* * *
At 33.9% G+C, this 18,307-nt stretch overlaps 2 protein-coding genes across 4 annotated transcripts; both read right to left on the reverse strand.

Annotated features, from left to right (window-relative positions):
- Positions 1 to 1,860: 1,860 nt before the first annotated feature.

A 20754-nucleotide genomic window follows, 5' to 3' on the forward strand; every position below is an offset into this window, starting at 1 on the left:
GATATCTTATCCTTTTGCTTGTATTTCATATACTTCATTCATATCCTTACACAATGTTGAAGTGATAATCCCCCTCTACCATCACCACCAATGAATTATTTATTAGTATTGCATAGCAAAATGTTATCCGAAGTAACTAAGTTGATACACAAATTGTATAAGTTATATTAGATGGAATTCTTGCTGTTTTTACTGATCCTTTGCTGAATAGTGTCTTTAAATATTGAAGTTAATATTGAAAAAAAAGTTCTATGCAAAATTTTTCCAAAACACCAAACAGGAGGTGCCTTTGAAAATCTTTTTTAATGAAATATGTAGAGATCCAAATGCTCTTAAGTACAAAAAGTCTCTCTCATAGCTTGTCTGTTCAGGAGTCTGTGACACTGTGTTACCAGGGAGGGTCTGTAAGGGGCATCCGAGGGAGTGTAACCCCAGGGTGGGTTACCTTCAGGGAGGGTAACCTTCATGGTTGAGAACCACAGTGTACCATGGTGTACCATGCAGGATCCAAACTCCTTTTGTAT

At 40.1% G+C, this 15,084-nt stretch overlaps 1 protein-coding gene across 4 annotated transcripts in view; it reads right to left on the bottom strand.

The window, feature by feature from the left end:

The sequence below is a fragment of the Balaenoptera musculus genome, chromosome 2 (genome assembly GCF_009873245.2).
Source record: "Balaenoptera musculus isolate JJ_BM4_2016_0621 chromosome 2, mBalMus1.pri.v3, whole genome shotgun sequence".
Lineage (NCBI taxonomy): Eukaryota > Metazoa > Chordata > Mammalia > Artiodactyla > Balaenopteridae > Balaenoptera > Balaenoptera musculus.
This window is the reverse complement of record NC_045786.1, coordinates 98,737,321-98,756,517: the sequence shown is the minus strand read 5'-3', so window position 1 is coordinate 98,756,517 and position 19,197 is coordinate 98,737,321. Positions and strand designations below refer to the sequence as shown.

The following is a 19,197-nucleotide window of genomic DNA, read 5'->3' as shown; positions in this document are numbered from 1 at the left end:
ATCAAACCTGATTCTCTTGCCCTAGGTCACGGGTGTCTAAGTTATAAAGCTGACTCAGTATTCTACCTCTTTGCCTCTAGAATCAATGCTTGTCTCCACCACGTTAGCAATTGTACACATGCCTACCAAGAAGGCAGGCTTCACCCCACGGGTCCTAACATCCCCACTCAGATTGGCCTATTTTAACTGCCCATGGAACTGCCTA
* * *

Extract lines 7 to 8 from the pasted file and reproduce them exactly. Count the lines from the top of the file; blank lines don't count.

The window, feature by feature from the left end:

The sequence below is a fragment of the Balaenoptera musculus genome, chromosome 2 (genome assembly GCF_009873245.2).